Stones of October Sobbing - Beautiful opening with guitar and flute in a jazzy, dreamy stroll gets broken abruptly by a death metal growl and a heavy guitar that sounds like a biker with a dirty yellow beard taking a dump in the middle of the stage during a performance of the Nutcracker ballet. Driver adds in some screams for good measure, while the band simultaneously plays the nasty and sweet parts. The voice leaves and the two parts seem to find a happy common ground. When the vocals return, Driver intentionally screws with us some more with random atonal horns. Again, a respite, and then blast beats. Here the growls make sense in context for a brief moment. Without a doubt, this is one of the most ambitious songs ever recorded to even come close to succeeding. It's brilliant, but it sucks a little too.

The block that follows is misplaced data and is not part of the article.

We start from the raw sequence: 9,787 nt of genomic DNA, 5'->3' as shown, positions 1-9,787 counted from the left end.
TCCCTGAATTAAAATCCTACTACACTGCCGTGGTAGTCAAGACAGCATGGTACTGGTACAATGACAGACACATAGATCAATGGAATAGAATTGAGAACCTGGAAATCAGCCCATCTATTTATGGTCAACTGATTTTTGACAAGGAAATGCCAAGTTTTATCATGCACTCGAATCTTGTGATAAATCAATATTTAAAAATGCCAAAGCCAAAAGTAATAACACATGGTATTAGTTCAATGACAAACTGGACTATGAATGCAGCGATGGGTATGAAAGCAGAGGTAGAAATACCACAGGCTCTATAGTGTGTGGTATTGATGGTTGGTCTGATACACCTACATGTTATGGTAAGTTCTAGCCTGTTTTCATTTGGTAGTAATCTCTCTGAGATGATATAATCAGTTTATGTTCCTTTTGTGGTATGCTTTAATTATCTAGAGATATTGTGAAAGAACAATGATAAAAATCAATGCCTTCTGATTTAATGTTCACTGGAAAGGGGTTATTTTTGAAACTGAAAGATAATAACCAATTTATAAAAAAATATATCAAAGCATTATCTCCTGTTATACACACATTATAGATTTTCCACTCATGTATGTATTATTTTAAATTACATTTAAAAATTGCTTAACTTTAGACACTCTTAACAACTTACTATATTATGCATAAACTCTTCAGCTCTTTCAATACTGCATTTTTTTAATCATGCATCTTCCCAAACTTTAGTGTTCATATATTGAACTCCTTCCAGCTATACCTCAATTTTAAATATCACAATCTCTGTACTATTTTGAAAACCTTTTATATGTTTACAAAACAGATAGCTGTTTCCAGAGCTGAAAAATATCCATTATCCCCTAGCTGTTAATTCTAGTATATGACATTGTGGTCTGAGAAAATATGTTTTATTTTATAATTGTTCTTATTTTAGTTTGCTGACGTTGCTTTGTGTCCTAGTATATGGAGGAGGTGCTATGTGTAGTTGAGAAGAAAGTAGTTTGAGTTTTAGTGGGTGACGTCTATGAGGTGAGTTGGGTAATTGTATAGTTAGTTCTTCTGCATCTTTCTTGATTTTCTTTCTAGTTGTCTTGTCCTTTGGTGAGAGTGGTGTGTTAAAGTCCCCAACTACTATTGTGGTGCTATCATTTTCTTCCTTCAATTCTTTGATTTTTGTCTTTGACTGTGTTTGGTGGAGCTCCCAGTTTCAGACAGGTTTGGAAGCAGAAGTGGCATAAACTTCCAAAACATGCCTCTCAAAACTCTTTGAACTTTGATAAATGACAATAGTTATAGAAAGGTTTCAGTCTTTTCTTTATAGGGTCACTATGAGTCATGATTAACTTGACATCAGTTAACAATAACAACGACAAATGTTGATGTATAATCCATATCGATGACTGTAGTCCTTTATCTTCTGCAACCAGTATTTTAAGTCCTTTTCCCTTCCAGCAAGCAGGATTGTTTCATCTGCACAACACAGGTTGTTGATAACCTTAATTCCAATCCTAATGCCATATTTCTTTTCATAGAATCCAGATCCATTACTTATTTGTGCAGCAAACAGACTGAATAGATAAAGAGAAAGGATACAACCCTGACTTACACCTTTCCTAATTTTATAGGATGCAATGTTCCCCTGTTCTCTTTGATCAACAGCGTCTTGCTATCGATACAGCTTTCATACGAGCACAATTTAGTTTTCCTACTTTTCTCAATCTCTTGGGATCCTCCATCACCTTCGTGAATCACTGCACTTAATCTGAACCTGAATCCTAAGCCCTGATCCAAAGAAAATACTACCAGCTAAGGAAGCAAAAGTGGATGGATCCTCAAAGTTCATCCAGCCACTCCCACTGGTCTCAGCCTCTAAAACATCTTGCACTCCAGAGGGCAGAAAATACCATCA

Gleam In Ranks - One of the fastest songs I've heard Driver do, probably the only one that I would use the word "Rock" to describe. I love this song. Strange rhythmic choices, piano flourishes, and one of Driver's best vocals. Prog metal heaven!

Bizarre Flowers / A Violent Mist - After pummeling and confusing me, and then rocking my socks off, the Maudlin boys deliver a song that is quite solid but certainly doesn't evoke the same level of emotion I'd experienced before. Where I'm force to live some of the songs on this album, I simply listen to this one. Driver's harsh vocals are more black-metalish here and though the song is certainly quite heavy, it doesn't pack the punch of track 1.